Divine Comedy, Cary's Translation, Paradise eBook

This eBook from the Gutenberg Project consists of approximately 104 pages of information about Divine Comedy, Cary's Translation, Paradise.

“O virgin mother, daughter of thy Son,
Created beings all in lowliness
Surpassing, as in height, above them all,
Term by th’ eternal counsel pre-ordain’d,
Ennobler of thy nature, so advanc’d
In thee, that its great Maker did not scorn,
Himself, in his own work enclos’d to dwell! 
For in thy womb rekindling shone the love
Reveal’d, whose genial influence makes now
This flower to germin in eternal peace! 
Here thou to us, of charity and love,
Art, as the noon-day torch:  and art, beneath,
To mortal men, of hope a living spring. 
So mighty art thou, lady! and so great,
That he who grace desireth, and comes not
To thee for aidance, fain would have desire
Fly without wings.  Nor only him who asks,
Thy bounty succours, but doth freely oft
Forerun the asking.  Whatsoe’er may be
Of excellence in creature, pity mild,
Relenting mercy, large munificence,
Are all combin’d in thee.  Here kneeleth one,
Who of all spirits hath review’d the state,
From the world’s lowest gap unto this height. 
Suppliant to thee he kneels, imploring grace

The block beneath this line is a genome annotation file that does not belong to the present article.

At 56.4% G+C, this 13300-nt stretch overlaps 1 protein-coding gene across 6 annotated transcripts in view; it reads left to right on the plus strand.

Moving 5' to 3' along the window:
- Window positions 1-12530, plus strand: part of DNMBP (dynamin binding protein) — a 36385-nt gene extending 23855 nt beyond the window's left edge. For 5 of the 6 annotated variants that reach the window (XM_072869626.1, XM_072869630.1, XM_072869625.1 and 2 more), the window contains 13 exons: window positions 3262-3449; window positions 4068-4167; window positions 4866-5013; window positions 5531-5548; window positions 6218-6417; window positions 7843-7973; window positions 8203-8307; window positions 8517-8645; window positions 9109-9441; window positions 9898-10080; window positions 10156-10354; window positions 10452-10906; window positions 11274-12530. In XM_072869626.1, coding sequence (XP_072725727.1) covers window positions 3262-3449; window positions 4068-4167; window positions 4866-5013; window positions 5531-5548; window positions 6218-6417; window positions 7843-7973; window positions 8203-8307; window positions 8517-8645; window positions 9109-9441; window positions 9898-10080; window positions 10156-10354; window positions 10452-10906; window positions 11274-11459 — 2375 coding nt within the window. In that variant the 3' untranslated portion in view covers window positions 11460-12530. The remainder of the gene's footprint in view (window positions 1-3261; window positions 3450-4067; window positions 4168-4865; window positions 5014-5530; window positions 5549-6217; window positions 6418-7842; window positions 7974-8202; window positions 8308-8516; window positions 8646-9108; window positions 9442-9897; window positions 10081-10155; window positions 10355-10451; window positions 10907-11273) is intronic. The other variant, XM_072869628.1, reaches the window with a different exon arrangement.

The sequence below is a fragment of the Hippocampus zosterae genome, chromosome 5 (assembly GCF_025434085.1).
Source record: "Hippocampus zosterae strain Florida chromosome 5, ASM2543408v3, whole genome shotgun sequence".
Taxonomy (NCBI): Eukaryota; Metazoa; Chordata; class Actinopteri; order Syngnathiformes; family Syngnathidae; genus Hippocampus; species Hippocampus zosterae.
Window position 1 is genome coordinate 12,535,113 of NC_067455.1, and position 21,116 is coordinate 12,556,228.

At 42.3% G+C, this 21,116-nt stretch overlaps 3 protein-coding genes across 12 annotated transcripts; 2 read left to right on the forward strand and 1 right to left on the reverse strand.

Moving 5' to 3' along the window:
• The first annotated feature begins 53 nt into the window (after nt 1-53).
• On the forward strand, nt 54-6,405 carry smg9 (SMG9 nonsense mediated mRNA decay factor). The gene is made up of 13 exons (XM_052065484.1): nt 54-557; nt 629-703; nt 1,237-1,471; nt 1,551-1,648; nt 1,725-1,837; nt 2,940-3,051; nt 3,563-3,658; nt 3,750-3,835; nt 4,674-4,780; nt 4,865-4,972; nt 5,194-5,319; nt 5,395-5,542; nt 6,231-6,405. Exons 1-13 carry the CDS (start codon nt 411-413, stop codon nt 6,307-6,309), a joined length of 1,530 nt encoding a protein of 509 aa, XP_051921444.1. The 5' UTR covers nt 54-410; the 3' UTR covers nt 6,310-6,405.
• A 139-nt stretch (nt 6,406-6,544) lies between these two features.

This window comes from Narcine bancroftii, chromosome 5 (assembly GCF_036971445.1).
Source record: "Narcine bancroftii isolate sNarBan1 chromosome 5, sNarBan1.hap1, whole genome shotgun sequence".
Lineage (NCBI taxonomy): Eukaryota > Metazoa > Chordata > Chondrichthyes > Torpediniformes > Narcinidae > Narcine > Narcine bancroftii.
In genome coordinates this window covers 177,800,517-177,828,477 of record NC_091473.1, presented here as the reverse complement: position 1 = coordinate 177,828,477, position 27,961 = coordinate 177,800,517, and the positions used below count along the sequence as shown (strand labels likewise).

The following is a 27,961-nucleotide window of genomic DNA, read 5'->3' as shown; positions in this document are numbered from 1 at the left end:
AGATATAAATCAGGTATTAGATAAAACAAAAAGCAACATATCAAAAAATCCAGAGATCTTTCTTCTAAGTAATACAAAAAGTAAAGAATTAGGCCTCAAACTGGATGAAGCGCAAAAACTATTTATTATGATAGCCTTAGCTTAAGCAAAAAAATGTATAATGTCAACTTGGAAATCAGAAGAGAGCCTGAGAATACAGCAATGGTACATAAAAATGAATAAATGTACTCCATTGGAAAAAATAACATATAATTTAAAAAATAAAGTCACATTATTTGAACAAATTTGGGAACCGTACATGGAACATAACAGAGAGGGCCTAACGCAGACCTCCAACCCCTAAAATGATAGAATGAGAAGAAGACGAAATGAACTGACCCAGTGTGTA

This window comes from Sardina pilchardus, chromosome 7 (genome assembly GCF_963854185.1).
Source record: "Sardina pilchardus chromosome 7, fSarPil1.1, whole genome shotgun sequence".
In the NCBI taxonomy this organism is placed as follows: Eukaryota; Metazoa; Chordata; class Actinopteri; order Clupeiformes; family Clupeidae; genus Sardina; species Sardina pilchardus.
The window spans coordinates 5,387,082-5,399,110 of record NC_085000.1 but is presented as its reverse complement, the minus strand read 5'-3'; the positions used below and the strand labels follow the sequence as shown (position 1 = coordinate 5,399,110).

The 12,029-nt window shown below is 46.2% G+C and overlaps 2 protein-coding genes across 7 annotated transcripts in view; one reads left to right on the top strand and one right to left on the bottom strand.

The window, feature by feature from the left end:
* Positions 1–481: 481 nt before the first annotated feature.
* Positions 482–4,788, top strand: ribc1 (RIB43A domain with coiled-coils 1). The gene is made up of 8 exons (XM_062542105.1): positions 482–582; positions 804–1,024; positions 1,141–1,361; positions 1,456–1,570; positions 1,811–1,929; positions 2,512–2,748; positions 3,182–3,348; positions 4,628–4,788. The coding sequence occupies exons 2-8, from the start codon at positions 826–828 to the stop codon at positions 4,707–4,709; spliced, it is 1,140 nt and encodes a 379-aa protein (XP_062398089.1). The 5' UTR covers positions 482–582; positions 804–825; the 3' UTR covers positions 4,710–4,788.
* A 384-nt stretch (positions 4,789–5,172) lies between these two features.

For virtue, yet more high to lift his ken
Toward the bliss supreme.  And I, who ne’er
Coveted sight, more fondly, for myself,
Than now for him, my prayers to thee prefer,
(And pray they be not scant) that thou wouldst drive
Each cloud of his mortality away;
That on the sovran pleasure he may gaze. 
This also I entreat of thee, O queen! 
Who canst do what thou wilt! that in him thou
Wouldst after all he hath beheld, preserve
Affection sound, and human passions quell. 
Lo!  Where, with Beatrice, many a saint
Stretch their clasp’d hands, in furtherance of my suit!”

The eyes, that heav’n with love and awe regards,
Fix’d on the suitor, witness’d, how benign
She looks on pious pray’rs:  then fasten’d they
On th’ everlasting light, wherein no eye
Of creature, as may well be thought, so far
Can travel inward.  I, meanwhile, who drew
Near to the limit, where all wishes end,
The ardour of my wish (for so behooved),
Ended within me.  Beck’ning smil’d the sage,
That I should look aloft:  but, ere he bade,
Already of myself aloft I look’d;
For visual strength, refining more and more,
Bare me into the ray authentical
Of sovran light.  Thenceforward, what I saw,
Was not for words to speak, nor memory’s self
To stand against such outrage on her skill. 
As one, who from a dream awaken’d, straight,
All he hath seen forgets; yet still retains
Impression of the feeling in his dream;
E’en such am I:  for all the vision dies,
As ’t were, away; and yet the sense of sweet,
That sprang from it, still trickles in my heart. 
Thus in the sun-thaw is the snow unseal’d;
Thus in the winds on flitting leaves was lost
The Sybil’s sentence.  O eternal beam! 
(Whose height what reach of mortal thought may soar?)
Yield me again some little particle
Of what thou then appearedst, give my tongue
Power, but to leave one sparkle of thy glory,
Unto the race to come, that shall not lose
Thy triumph wholly, if thou waken aught
Of memory in me, and endure to hear
The record sound in this unequal strain.

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Divine Comedy, Cary's Translation, Paradise from Project Gutenberg. Public domain.